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Alteration of Host Stage Distribution by Parasitic Water Mites of the Species Hydrachna virella (Acari: Hydrachnidae)
Carmine A. Lanciani
The Journal of Parasitology
Vol. 82, No. 4 (Aug., 1996), pp. 531-533
Stable URL: http://www.jstor.org/stable/3283776
Page Count: 3
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The effect of a parasitic water mite, Hydrachna virella, on the stage distribution (the proportion of the host population represented by a stage) of its aquatic insect host, Buenoa scimitra, was studied using a stage-based matrix model. Despite killing members of several stages, the mite increased the stage-distribution values of those stages. This effect seems to result from a lag in the rate of development of parasitized hosts; parasitized hosts remain in a stage longer. Consequently, a stage with parasitized individuals would represent a larger proportion of the host population than would the same stage with only unparasitized individuals. Parasites that delay host development can bias field estimates of prevalence or proportion of a host population (or stage) parasitized.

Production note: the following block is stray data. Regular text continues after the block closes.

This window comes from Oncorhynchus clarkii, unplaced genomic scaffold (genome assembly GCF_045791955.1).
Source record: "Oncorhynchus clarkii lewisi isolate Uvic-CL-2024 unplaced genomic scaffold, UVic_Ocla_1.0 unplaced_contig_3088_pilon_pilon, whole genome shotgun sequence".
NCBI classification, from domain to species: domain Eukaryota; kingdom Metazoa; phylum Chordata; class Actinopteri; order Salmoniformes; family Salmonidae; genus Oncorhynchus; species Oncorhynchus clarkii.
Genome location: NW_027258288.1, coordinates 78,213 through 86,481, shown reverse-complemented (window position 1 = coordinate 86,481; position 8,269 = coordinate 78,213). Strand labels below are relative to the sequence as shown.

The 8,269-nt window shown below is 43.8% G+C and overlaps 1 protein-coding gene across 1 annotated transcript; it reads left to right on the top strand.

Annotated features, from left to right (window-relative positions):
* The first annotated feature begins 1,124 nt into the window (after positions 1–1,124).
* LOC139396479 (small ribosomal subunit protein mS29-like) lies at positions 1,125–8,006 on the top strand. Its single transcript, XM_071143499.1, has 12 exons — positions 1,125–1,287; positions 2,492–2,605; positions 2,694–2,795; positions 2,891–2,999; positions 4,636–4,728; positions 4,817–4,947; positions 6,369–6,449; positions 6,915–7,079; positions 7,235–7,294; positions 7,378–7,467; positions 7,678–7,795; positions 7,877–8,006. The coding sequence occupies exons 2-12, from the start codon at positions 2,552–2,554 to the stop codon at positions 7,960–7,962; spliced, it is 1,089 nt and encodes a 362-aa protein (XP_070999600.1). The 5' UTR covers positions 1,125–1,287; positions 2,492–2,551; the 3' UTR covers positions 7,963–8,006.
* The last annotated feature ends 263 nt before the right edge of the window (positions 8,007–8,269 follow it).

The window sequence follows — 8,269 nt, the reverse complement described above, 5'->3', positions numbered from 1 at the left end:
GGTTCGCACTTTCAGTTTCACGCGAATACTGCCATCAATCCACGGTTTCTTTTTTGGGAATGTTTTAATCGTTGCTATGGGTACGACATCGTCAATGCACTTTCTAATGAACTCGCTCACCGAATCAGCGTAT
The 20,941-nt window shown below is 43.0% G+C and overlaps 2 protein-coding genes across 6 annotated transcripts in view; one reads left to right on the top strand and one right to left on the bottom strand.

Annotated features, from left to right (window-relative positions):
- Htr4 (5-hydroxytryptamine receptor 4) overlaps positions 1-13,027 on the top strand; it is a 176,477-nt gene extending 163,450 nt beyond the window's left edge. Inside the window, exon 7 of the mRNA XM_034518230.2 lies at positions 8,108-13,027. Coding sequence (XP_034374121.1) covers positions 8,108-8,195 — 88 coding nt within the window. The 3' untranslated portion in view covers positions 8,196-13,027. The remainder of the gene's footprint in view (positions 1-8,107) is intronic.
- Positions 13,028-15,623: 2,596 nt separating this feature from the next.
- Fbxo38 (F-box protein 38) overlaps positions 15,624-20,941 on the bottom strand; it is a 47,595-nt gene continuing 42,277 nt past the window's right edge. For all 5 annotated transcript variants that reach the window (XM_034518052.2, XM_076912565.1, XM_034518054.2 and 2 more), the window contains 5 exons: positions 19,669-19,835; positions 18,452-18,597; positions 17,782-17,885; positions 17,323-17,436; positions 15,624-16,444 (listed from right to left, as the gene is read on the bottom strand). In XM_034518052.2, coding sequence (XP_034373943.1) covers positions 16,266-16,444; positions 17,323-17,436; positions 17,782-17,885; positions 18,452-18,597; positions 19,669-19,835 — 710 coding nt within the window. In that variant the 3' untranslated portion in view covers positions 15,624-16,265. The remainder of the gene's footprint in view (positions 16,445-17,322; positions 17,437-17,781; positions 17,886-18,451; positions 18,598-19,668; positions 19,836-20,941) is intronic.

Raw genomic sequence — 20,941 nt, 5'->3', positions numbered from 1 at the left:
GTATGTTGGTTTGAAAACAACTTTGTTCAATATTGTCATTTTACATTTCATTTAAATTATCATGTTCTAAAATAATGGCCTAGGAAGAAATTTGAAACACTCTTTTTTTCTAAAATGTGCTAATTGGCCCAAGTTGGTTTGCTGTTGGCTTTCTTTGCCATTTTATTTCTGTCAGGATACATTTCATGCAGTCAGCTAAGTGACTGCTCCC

The Journal of Parasitology © 1996 The American Society of Parasitologists